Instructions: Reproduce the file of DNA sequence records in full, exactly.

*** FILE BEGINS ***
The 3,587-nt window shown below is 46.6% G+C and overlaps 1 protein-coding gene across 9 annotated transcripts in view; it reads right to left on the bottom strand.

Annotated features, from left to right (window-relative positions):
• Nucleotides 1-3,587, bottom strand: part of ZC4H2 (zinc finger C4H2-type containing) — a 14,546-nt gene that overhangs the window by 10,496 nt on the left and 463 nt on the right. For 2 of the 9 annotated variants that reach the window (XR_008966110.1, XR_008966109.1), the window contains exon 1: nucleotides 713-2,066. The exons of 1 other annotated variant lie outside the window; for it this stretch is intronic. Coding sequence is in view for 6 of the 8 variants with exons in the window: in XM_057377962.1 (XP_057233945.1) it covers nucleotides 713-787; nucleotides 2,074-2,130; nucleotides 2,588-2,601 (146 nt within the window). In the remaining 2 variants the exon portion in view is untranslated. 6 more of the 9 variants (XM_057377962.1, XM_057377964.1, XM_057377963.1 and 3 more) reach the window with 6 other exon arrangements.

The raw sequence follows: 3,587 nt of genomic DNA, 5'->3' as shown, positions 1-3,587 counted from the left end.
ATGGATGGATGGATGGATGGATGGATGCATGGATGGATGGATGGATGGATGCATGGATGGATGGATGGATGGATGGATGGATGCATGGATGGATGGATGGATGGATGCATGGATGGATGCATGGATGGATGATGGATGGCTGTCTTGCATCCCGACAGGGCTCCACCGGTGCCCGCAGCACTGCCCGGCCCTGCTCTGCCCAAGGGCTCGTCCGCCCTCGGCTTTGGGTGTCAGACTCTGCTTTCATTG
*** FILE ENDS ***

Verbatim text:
The 3,587-nt window shown below is 46.6% G+C and overlaps 1 protein-coding gene across 9 annotated transcripts in view; it reads right to left on the bottom strand.

Annotated features, from left to right (window-relative positions):
• Nucleotides 1-3,587, bottom strand: part of ZC4H2 (zinc finger C4H2-type containing) — a 14,546-nt gene that overhangs the window by 10,496 nt on the left and 463 nt on the right. For 2 of the 9 annotated variants that reach the window (XR_008966110.1, XR_008966109.1), the window contains exon 1: nucleotides 713-2,066. The exons of 1 other annotated variant lie outside the window; for it this stretch is intronic. Coding sequence is in view for 6 of the 8 variants with exons in the window: in XM_057377962.1 (XP_057233945.1) it covers nucleotides 713-787; nucleotides 2,074-2,130; nucleotides 2,588-2,601 (146 nt within the window). In the remaining 2 variants the exon portion in view is untranslated. 6 more of the 9 variants (XM_057377962.1, XM_057377964.1, XM_057377963.1 and 3 more) reach the window with 6 other exon arrangements.

The raw sequence follows: 3,587 nt of genomic DNA, 5'->3' as shown, positions 1-3,587 counted from the left end.
ATGGATGGATGGATGGATGGATGGATGCATGGATGGATGGATGGATGGATGCATGGATGGATGGATGGATGGATGGATGGATGCATGGATGGATGGATGGATGGATGCATGGATGGATGCATGGATGGATGATGGATGGCTGTCTTGCATCCCGACAGGGCTCCACCGGTGCCCGCAGCACTGCCCGGCCCTGCTCTGCCCAAGGGCTCGTCCGCCCTCGGCTTTGGGTGTCAGACTCTGCTTTCATTG